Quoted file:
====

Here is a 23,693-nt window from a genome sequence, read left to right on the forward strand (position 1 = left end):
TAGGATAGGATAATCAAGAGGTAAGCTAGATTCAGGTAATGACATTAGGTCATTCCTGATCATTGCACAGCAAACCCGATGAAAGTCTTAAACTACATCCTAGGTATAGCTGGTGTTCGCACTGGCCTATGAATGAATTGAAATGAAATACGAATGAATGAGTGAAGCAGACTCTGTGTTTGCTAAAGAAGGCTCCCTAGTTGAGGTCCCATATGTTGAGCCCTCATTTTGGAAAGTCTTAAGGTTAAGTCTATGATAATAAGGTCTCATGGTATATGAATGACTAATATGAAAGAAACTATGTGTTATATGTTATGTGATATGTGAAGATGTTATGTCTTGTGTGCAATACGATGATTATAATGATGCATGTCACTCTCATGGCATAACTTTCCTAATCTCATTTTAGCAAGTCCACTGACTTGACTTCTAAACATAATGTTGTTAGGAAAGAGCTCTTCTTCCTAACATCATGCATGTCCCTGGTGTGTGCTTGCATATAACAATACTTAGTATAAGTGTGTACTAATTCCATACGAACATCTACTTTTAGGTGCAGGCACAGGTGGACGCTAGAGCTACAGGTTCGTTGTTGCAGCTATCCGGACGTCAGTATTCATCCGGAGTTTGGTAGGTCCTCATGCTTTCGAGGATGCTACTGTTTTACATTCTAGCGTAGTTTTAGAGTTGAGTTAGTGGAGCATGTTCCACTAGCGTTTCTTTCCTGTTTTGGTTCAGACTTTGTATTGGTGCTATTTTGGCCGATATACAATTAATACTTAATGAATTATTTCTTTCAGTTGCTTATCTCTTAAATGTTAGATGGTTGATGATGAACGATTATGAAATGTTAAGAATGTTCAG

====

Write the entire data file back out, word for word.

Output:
Here is a 23,693-nt window from a genome sequence, read left to right on the forward strand (position 1 = left end):
TAGGATAGGATAATCAAGAGGTAAGCTAGATTCAGGTAATGACATTAGGTCATTCCTGATCATTGCACAGCAAACCCGATGAAAGTCTTAAACTACATCCTAGGTATAGCTGGTGTTCGCACTGGCCTATGAATGAATTGAAATGAAATACGAATGAATGAGTGAAGCAGACTCTGTGTTTGCTAAAGAAGGCTCCCTAGTTGAGGTCCCATATGTTGAGCCCTCATTTTGGAAAGTCTTAAGGTTAAGTCTATGATAATAAGGTCTCATGGTATATGAATGACTAATATGAAAGAAACTATGTGTTATATGTTATGTGATATGTGAAGATGTTATGTCTTGTGTGCAATACGATGATTATAATGATGCATGTCACTCTCATGGCATAACTTTCCTAATCTCATTTTAGCAAGTCCACTGACTTGACTTCTAAACATAATGTTGTTAGGAAAGAGCTCTTCTTCCTAACATCATGCATGTCCCTGGTGTGTGCTTGCATATAACAATACTTAGTATAAGTGTGTACTAATTCCATACGAACATCTACTTTTAGGTGCAGGCACAGGTGGACGCTAGAGCTACAGGTTCGTTGTTGCAGCTATCCGGACGTCAGTATTCATCCGGAGTTTGGTAGGTCCTCATGCTTTCGAGGATGCTACTGTTTTACATTCTAGCGTAGTTTTAGAGTTGAGTTAGTGGAGCATGTTCCACTAGCGTTTCTTTCCTGTTTTGGTTCAGACTTTGTATTGGTGCTATTTTGGCCGATATACAATTAATACTTAATGAATTATTTCTTTCAGTTGCTTATCTCTTAAATGTTAGATGGTTGATGATGAACGATTATGAAATGTTAAGAATGTTCAG